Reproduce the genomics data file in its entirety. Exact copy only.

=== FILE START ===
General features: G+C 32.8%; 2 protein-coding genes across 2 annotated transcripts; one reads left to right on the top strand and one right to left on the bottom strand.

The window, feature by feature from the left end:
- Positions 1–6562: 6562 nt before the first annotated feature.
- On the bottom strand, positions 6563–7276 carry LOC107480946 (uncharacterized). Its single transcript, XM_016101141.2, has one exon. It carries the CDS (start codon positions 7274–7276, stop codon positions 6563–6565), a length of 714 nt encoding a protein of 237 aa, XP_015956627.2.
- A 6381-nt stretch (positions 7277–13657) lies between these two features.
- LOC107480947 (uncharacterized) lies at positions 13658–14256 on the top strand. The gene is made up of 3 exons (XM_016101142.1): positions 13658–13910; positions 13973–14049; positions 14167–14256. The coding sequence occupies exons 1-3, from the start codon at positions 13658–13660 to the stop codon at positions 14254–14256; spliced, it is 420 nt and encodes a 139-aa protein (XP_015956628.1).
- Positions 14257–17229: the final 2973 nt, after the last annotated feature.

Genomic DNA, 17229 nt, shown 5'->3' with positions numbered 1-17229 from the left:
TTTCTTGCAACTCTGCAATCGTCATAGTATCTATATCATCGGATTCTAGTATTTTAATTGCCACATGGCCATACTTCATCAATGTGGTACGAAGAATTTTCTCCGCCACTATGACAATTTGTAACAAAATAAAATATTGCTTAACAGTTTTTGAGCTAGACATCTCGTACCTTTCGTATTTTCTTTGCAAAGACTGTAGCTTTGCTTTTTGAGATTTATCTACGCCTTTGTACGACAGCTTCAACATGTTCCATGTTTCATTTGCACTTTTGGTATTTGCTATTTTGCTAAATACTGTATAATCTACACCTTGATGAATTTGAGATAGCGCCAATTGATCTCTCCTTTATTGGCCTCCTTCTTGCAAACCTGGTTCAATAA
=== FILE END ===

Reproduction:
General features: G+C 32.8%; 2 protein-coding genes across 2 annotated transcripts; one reads left to right on the top strand and one right to left on the bottom strand.

The window, feature by feature from the left end:
- Positions 1–6562: 6562 nt before the first annotated feature.
- On the bottom strand, positions 6563–7276 carry LOC107480946 (uncharacterized). Its single transcript, XM_016101141.2, has one exon. It carries the CDS (start codon positions 7274–7276, stop codon positions 6563–6565), a length of 714 nt encoding a protein of 237 aa, XP_015956627.2.
- A 6381-nt stretch (positions 7277–13657) lies between these two features.
- LOC107480947 (uncharacterized) lies at positions 13658–14256 on the top strand. The gene is made up of 3 exons (XM_016101142.1): positions 13658–13910; positions 13973–14049; positions 14167–14256. The coding sequence occupies exons 1-3, from the start codon at positions 13658–13660 to the stop codon at positions 14254–14256; spliced, it is 420 nt and encodes a 139-aa protein (XP_015956628.1).
- Positions 14257–17229: the final 2973 nt, after the last annotated feature.

Genomic DNA, 17229 nt, shown 5'->3' with positions numbered 1-17229 from the left:
TTTCTTGCAACTCTGCAATCGTCATAGTATCTATATCATCGGATTCTAGTATTTTAATTGCCACATGGCCATACTTCATCAATGTGGTACGAAGAATTTTCTCCGCCACTATGACAATTTGTAACAAAATAAAATATTGCTTAACAGTTTTTGAGCTAGACATCTCGTACCTTTCGTATTTTCTTTGCAAAGACTGTAGCTTTGCTTTTTGAGATTTATCTACGCCTTTGTACGACAGCTTCAACATGTTCCATGTTTCATTTGCACTTTTGGTATTTGCTATTTTGCTAAATACTGTATAATCTACACCTTGATGAATTTGAGATAGCGCCAATTGATCTCTCCTTTATTGGCCTCCTTCTTGCAAACCTGGTTCAATAA